So I’m Jewish, and there’s a set of people who deny that the Holocaust happened. I find that deeply offensive. But at the end of the day, I don’t believe that our platform should take that down because I think there are things that different people get wrong — I don’t think that they’re intentionally getting it wrong. It’s hard to impugn intent and to understand the intent. I just think as important as some of those examples are, I think the reality is also that I get things wrong when I speak publicly. I’m sure you do. I’m sure a lot of leaders and public leaders who we respect do, too. I just don’t think that it is the right thing to say we are going to take someone off the platform if they get things wrong, even multiple times.

Later in the day, Zuckerberg walked back his comments. But his statement in the moment was remarkable for two reasons. First, Holocaust denial is promoted, in large part, intentionally and maliciously by people working to advance anti-Semitism through misinformation, and it is shocking Zuckerberg suggested otherwise, even if haphazardly. Secondly, intent seems like an obviously flawed standard for judgement as to whether misleading content should be allowed on the site. Almost half of American adults get at least some of their news from Facebook. It is evidently fine, to Zuckerberg, if conspiratorial and harmful nonsense comes up on their feeds as long as it’s misintentioned and put there by people who do not know what they’re talking about—even if that content could have violent consequences as Holocaust denial, which feeds broader anti-Semitism, obviously could. Moreover, a standard of judging presumed intent rather than the actual content of posts itself might allow Holocaust deniers and the distributors of other hateful content plausible deniability. If they write their posts in such a way that it seems like they’re innocently misinformed or “just asking questions,” Facebook might give them a pass.

Elsewhere in his Recode interview, Zuckerberg references, naturally, ”free speech.” “I think a lot of the content that’s at play is terrible,” he said. “I think when you get into discussions around free speech, you’re often talking at the margins of content that is terrible and what should …but defending people’s right to say things even if they can be bad.” But Facebook is not an arm of the American government; it’s a private corporation. It has no free-speech obligations whatsoever. It can be as open or as restrictive as the people running it please. And in plenty of instances, the company has proven willing to impose heavy-handed restrictions on perfectly innocuous content. Nudity, for instance, is so strictly regulated on the site that users began protesting the removal of breastfeeding photos a few years back. In September 2016, a post by the Norwegian prime minister of the famous “Napalm Girl” photo—an iconic image of the Vietnam War—was taken down for violating community standards. Two months later, it was revealed that the site had experimented with a censorship tool aimed at making the site acceptable to the Chinese government.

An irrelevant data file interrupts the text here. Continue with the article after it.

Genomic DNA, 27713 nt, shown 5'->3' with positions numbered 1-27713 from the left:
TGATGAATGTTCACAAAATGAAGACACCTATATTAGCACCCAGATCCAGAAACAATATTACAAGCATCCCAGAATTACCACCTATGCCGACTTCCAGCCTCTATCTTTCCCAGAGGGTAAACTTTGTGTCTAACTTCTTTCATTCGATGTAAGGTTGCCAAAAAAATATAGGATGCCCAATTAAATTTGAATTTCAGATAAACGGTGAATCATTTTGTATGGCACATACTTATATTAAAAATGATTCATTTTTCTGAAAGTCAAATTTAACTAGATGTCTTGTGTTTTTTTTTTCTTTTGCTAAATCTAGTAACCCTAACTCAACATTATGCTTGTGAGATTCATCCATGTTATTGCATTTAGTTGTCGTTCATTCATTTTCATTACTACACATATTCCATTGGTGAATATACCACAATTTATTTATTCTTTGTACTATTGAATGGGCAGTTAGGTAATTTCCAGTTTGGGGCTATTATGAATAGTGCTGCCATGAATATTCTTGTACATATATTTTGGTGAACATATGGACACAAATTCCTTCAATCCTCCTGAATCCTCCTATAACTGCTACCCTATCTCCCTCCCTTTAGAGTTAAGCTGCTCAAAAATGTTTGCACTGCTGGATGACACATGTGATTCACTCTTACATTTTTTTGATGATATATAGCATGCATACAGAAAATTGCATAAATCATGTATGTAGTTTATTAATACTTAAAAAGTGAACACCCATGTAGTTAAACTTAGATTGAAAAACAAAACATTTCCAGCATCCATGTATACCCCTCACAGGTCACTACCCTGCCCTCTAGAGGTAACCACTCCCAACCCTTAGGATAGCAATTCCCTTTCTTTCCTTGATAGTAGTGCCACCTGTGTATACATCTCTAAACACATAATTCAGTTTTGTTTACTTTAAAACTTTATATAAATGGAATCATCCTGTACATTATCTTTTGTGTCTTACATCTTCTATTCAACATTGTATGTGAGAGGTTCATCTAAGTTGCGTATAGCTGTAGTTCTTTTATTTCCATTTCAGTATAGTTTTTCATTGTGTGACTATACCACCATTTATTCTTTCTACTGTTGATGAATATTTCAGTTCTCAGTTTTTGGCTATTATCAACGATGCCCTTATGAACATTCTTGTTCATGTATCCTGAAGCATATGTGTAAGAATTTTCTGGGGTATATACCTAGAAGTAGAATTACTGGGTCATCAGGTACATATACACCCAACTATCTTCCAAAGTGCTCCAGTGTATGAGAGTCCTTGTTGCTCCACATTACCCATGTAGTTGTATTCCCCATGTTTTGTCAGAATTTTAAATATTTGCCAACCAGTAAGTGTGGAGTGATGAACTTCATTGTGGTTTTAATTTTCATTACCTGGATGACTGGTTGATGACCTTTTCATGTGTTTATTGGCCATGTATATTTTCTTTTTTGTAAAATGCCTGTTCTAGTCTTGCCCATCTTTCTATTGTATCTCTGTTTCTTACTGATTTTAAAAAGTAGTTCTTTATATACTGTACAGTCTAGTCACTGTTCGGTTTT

Zuckerberg’s choice to tolerate some level of bigoted or misleading or otherwise controversial speech remains precisely that—a choice. And one made in the service of fulfilling the one obligation Facebook sincerely feels that it does have: to make money by keeping the site as open to as many types of users—conspiracy theorists and anti-Semites included—as its average users and the broader public are willing to stand. In places like Myanmar, Facebook appears to be getting serious about judging content according to its consequences, since those consequences have already been so dire. But a content-filtering framework that defaults to ascertaining intent—one designed to let some users get away with a series of hateful or misleading posts—both allows Facebook to claim it has a real moderation framework in place and leaves the door to Facebook’s community wide open to Holocaust deniers and mass-shooting truthers alike. Especially if they’re “just asking questions.”